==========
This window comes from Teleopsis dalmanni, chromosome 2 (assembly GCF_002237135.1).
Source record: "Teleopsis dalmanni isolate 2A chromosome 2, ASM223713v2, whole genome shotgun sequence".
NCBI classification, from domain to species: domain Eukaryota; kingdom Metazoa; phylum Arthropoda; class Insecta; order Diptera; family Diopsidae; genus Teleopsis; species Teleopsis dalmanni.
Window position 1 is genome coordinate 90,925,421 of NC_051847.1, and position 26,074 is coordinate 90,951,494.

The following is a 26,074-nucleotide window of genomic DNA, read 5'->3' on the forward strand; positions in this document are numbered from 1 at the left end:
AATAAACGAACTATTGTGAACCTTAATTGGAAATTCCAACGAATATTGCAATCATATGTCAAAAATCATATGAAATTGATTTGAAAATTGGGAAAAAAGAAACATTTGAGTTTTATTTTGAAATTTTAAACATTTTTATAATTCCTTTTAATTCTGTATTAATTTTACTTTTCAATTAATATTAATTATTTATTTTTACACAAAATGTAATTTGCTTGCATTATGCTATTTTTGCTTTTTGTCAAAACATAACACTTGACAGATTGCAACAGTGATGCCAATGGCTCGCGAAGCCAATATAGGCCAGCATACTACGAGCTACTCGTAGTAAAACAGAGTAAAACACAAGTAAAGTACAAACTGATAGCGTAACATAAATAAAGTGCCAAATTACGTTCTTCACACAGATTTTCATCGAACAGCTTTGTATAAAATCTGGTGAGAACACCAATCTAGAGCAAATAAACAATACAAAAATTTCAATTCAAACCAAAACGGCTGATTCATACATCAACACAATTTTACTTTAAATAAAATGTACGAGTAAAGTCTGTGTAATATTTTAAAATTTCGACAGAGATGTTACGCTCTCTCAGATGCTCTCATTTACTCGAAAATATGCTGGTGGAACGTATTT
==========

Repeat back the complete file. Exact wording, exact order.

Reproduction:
This window comes from Teleopsis dalmanni, chromosome 2 (assembly GCF_002237135.1).
Source record: "Teleopsis dalmanni isolate 2A chromosome 2, ASM223713v2, whole genome shotgun sequence".
NCBI classification, from domain to species: domain Eukaryota; kingdom Metazoa; phylum Arthropoda; class Insecta; order Diptera; family Diopsidae; genus Teleopsis; species Teleopsis dalmanni.
Window position 1 is genome coordinate 90,925,421 of NC_051847.1, and position 26,074 is coordinate 90,951,494.

The following is a 26,074-nucleotide window of genomic DNA, read 5'->3' on the forward strand; positions in this document are numbered from 1 at the left end:
AATAAACGAACTATTGTGAACCTTAATTGGAAATTCCAACGAATATTGCAATCATATGTCAAAAATCATATGAAATTGATTTGAAAATTGGGAAAAAAGAAACATTTGAGTTTTATTTTGAAATTTTAAACATTTTTATAATTCCTTTTAATTCTGTATTAATTTTACTTTTCAATTAATATTAATTATTTATTTTTACACAAAATGTAATTTGCTTGCATTATGCTATTTTTGCTTTTTGTCAAAACATAACACTTGACAGATTGCAACAGTGATGCCAATGGCTCGCGAAGCCAATATAGGCCAGCATACTACGAGCTACTCGTAGTAAAACAGAGTAAAACACAAGTAAAGTACAAACTGATAGCGTAACATAAATAAAGTGCCAAATTACGTTCTTCACACAGATTTTCATCGAACAGCTTTGTATAAAATCTGGTGAGAACACCAATCTAGAGCAAATAAACAATACAAAAATTTCAATTCAAACCAAAACGGCTGATTCATACATCAACACAATTTTACTTTAAATAAAATGTACGAGTAAAGTCTGTGTAATATTTTAAAATTTCGACAGAGATGTTACGCTCTCTCAGATGCTCTCATTTACTCGAAAATATGCTGGTGGAACGTATTT